“When they get to 10% of the population, then Australia faces a difficulty like France.
“Western countries have forgotten the democracy and freedom they have comes from Judeo-Christian values.
“In any possible way we have to close the door to radical Muslims whose aim is to destroy democracy.
“For me, Australia is a democratic country. If someone wants to live in bag and they’re not a threat, that’s fine.”
Haset Sali is a Sunshine Coast commercial lawyer. He is also the writer of The Holy Koran Simply: A Simple English Translation, and a former president of the Australian Federation of Islamic Societies (AFIC).
His understanding of the Koran differs significantly from Dr Shayesteh.
“Jesus and his mother Mary are spoken of in most reverent terms in the Koran,” he said
“We accept Jesus was born by immaculate conception, his mother became pregnant after the angel Gabriel visited.”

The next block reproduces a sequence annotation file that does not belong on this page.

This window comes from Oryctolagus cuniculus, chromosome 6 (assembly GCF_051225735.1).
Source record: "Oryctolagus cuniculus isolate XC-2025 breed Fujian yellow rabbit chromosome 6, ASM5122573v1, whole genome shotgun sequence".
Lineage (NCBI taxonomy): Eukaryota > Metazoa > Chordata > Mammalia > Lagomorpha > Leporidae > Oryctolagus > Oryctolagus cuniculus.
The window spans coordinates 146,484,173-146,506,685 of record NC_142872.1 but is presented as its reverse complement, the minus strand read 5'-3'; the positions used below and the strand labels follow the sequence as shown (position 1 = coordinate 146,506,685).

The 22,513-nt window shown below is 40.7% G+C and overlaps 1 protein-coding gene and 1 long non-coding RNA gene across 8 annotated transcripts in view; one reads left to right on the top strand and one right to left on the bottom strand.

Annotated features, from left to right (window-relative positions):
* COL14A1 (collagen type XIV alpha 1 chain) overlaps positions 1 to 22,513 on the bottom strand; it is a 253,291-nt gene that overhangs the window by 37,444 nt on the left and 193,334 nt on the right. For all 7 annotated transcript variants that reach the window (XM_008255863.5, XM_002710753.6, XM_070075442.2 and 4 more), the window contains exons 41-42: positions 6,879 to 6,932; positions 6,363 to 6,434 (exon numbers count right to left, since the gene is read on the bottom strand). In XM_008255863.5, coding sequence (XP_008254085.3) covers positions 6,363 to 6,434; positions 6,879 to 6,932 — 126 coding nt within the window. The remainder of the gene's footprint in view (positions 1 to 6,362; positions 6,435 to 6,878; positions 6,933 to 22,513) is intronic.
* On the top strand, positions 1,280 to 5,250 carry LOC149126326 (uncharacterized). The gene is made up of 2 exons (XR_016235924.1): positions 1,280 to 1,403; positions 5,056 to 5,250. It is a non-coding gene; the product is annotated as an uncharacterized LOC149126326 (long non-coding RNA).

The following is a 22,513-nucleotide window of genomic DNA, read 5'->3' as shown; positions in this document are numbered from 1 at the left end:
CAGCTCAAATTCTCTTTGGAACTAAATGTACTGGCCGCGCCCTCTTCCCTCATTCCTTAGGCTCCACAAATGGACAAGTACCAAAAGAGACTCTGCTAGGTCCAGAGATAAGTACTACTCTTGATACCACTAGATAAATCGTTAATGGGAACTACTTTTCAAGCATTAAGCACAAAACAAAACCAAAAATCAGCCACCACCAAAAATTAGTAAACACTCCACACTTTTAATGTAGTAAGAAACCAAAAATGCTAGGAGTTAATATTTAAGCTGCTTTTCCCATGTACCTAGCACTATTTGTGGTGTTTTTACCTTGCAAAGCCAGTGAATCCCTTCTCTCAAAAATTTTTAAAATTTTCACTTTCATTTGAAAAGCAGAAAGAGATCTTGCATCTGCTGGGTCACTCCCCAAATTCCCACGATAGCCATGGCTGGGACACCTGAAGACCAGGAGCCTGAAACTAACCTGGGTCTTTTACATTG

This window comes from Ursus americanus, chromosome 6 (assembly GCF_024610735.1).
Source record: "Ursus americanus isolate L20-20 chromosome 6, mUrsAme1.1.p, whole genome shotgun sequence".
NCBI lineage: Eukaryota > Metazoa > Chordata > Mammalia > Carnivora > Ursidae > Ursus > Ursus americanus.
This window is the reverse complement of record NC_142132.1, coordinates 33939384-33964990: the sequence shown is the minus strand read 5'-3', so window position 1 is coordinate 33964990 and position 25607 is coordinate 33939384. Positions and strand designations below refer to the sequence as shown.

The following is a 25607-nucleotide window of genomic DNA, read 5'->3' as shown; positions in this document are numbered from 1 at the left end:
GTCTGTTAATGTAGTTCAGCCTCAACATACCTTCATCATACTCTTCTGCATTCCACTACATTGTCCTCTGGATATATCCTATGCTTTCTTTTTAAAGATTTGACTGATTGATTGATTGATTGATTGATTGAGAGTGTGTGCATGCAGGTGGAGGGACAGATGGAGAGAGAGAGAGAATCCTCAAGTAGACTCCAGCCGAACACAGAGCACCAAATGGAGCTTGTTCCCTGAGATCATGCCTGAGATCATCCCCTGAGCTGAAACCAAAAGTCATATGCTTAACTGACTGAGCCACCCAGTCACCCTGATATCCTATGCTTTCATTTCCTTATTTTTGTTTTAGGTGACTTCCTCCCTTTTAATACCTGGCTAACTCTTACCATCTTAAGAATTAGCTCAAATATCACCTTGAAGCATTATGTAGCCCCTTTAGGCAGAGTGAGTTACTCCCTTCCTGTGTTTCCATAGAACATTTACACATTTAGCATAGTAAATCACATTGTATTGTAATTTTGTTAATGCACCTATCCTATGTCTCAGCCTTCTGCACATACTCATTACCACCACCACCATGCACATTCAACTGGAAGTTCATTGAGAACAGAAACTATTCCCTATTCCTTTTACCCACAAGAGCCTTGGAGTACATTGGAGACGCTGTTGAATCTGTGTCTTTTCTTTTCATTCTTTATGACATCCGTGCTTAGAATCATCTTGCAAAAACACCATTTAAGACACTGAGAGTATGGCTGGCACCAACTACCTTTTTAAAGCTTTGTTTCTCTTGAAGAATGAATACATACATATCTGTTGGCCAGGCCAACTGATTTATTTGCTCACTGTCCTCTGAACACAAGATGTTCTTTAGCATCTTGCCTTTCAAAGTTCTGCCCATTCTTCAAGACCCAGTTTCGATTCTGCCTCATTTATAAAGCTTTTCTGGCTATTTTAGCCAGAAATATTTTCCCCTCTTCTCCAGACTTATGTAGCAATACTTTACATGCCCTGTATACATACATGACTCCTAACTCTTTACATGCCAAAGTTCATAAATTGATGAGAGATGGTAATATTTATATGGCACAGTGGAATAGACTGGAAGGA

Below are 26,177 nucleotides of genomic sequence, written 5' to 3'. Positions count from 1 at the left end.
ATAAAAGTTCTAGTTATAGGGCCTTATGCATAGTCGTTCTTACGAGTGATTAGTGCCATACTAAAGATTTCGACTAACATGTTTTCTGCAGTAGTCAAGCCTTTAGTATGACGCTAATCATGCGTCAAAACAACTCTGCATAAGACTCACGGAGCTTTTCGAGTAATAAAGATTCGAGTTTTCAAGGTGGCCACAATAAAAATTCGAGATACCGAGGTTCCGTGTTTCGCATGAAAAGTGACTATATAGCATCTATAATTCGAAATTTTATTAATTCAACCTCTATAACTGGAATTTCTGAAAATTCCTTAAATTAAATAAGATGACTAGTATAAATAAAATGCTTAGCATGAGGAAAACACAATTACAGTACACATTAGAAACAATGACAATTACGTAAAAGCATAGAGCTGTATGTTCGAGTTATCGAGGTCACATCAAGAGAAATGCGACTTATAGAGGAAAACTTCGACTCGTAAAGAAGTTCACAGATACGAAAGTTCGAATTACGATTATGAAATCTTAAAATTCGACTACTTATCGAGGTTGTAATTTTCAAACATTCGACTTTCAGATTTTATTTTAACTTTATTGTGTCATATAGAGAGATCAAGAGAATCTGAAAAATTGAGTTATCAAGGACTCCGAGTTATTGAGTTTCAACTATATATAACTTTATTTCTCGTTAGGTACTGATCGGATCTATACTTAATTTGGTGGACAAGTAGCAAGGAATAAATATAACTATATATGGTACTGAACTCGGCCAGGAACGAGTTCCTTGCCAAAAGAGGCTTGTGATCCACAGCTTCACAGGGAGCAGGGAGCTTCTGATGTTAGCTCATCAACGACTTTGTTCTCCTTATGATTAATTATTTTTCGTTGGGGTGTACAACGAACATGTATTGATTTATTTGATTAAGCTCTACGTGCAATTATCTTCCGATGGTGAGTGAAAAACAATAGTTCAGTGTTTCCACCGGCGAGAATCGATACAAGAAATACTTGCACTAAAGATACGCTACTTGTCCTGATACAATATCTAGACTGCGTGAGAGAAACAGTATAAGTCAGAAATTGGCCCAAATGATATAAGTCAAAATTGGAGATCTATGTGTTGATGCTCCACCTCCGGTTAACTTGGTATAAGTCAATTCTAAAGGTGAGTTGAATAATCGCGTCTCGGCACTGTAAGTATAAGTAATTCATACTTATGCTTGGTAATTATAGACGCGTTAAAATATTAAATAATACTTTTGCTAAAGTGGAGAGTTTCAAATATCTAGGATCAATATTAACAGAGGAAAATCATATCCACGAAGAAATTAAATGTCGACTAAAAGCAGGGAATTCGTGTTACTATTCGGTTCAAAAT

Mr Sali said he didn’t view himself as a “slave to Allah”.
“I don’t see myself as slave of God. I see myself as a person very respectful to the supreme creator of heavens and earth and everything within.”
He said Dr Shayesteh’s quotations concerning killing people who did not believe in Islam were “taken out of context”.
“The Bible says eye for eye and tooth for tooth. The Koran says something very similar, but in the next couple of verses it’s best if you forgive.” Like Dr Shayesteh, Mr Sali was concerned about fanatics, in all religions.
“There are fanatics everywhere and tragically Islam is going through an era similar to what the Christian religion went through in the 20th century when fascists killed Jews as they claimed they were responsible for Christ being crucified.”
He disagreed with the idea Muslim women were treated as less than men.
“Muhammad himself was an employee of his first wife,” he said.
Mr Sali said the he didn’t “condone any sort of violence, I condemn it”.
“There are fanatical groups, in every religion, I don’t condone fanaticism or terrorism and violence.”
He also said Islam was not anti-democratic.
“That’s absolute garbage. Where can he point to a clause in the Koran which demonstrates that?”